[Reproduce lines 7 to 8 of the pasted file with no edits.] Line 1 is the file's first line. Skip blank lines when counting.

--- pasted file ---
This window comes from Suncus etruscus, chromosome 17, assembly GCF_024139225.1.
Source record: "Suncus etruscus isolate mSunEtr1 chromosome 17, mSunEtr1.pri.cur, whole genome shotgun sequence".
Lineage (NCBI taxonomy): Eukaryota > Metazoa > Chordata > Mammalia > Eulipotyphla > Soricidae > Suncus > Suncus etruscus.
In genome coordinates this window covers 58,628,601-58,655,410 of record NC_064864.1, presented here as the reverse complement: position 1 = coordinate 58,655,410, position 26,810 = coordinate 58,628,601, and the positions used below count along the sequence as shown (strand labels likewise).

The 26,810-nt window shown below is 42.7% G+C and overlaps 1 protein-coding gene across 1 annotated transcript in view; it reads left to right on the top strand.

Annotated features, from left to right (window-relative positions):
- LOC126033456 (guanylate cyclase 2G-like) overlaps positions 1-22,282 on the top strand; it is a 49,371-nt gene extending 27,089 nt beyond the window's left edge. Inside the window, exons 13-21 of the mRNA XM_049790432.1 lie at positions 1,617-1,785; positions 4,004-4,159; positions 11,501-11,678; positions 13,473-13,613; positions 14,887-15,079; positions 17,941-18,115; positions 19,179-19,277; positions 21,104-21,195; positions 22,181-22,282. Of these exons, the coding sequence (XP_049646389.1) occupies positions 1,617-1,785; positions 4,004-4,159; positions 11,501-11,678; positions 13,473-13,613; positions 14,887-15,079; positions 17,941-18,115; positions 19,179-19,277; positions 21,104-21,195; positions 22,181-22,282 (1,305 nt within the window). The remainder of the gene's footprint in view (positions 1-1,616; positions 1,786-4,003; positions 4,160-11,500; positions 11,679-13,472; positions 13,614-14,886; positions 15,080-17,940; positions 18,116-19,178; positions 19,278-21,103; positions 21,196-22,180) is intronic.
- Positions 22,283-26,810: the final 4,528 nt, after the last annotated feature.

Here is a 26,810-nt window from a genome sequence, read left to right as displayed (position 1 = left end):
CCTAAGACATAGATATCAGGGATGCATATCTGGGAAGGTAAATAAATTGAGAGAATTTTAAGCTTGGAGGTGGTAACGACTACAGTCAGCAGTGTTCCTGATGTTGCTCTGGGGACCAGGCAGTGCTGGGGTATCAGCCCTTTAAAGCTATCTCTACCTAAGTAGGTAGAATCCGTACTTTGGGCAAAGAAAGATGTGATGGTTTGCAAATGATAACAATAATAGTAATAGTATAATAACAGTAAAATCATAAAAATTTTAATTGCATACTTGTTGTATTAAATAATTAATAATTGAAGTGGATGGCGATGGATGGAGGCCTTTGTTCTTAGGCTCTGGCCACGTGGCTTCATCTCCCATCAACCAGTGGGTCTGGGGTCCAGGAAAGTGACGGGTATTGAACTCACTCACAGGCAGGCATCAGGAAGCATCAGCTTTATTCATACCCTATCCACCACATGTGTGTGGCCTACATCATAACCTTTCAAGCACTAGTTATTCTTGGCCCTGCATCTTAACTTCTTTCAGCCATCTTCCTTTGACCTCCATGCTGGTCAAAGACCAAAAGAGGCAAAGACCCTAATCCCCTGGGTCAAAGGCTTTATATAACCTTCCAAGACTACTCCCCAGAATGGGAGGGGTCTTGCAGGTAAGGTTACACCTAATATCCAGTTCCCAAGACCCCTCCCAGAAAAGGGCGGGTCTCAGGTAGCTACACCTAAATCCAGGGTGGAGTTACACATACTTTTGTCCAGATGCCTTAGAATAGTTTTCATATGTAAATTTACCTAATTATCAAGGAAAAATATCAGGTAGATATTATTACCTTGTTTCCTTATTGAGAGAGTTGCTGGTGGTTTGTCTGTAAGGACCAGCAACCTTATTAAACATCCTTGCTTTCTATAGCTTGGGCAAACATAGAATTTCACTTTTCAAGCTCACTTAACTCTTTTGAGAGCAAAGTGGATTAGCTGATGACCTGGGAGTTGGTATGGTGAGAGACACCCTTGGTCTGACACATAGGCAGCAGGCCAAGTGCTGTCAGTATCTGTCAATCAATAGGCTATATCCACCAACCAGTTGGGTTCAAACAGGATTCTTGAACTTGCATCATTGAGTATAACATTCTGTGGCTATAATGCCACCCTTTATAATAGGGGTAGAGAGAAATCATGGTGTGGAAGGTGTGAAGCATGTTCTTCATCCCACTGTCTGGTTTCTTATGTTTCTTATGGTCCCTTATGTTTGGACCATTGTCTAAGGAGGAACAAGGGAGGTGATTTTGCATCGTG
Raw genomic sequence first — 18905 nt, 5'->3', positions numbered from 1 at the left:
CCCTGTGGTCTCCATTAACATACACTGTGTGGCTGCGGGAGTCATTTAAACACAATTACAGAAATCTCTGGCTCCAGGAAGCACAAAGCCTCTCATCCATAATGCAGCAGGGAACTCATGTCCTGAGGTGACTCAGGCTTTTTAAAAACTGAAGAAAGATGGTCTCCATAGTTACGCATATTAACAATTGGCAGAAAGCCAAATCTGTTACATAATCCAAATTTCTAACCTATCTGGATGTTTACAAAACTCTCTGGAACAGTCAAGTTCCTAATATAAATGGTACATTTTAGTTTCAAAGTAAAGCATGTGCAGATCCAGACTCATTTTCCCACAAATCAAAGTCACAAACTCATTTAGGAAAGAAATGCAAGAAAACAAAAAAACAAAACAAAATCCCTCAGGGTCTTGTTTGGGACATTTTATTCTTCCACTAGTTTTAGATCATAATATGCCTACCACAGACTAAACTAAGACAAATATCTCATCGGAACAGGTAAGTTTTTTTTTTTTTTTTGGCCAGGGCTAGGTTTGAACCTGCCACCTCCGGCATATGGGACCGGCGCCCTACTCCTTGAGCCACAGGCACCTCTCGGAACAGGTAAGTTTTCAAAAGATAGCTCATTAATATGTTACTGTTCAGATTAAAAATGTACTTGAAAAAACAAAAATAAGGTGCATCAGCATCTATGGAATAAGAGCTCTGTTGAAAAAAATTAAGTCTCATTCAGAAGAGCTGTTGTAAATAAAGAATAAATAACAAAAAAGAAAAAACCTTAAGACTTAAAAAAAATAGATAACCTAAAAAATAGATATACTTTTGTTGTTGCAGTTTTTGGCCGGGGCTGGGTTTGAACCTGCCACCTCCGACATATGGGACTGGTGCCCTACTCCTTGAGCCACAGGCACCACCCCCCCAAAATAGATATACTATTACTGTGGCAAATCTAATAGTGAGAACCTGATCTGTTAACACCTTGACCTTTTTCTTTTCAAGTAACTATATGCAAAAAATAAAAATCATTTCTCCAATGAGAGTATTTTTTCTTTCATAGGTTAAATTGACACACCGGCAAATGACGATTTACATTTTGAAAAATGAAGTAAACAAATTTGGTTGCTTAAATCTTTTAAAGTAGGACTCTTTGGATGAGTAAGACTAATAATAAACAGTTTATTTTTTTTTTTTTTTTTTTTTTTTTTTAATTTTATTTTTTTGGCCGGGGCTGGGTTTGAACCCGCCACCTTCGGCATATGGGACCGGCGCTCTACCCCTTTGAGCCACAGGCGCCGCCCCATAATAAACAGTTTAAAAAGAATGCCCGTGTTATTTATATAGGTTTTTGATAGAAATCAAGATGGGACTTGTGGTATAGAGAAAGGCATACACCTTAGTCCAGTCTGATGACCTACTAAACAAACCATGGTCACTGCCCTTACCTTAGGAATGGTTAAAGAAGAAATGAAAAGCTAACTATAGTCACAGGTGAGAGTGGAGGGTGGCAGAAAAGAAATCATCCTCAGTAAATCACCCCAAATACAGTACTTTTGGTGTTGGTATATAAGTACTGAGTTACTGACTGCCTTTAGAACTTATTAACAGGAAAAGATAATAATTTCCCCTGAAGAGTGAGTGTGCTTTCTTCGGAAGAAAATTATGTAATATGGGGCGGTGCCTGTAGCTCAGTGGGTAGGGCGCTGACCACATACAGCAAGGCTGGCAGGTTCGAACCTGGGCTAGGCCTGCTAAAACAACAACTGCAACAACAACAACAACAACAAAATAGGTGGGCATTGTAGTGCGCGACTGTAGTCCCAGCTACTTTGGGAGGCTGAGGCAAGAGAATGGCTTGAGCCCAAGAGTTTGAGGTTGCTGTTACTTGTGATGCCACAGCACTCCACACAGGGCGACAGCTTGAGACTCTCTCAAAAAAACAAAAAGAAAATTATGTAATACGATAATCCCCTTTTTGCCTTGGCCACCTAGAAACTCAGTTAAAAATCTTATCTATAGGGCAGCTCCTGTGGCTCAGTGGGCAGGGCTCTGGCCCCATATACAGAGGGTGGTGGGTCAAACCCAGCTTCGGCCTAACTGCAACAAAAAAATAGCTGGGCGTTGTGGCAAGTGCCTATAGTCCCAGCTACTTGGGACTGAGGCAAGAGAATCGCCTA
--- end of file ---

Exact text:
- LOC126033456 (guanylate cyclase 2G-like) overlaps positions 1-22,282 on the top strand; it is a 49,371-nt gene extending 27,089 nt beyond the window's left edge. Inside the window, exons 13-21 of the mRNA XM_049790432.1 lie at positions 1,617-1,785; positions 4,004-4,159; positions 11,501-11,678; positions 13,473-13,613; positions 14,887-15,079; positions 17,941-18,115; positions 19,179-19,277; positions 21,104-21,195; positions 22,181-22,282. Of these exons, the coding sequence (XP_049646389.1) occupies positions 1,617-1,785; positions 4,004-4,159; positions 11,501-11,678; positions 13,473-13,613; positions 14,887-15,079; positions 17,941-18,115; positions 19,179-19,277; positions 21,104-21,195; positions 22,181-22,282 (1,305 nt within the window). The remainder of the gene's footprint in view (positions 1-1,616; positions 1,786-4,003; positions 4,160-11,500; positions 11,679-13,472; positions 13,614-14,886; positions 15,080-17,940; positions 18,116-19,178; positions 19,278-21,103; positions 21,196-22,180) is intronic.
- Positions 22,283-26,810: the final 4,528 nt, after the last annotated feature.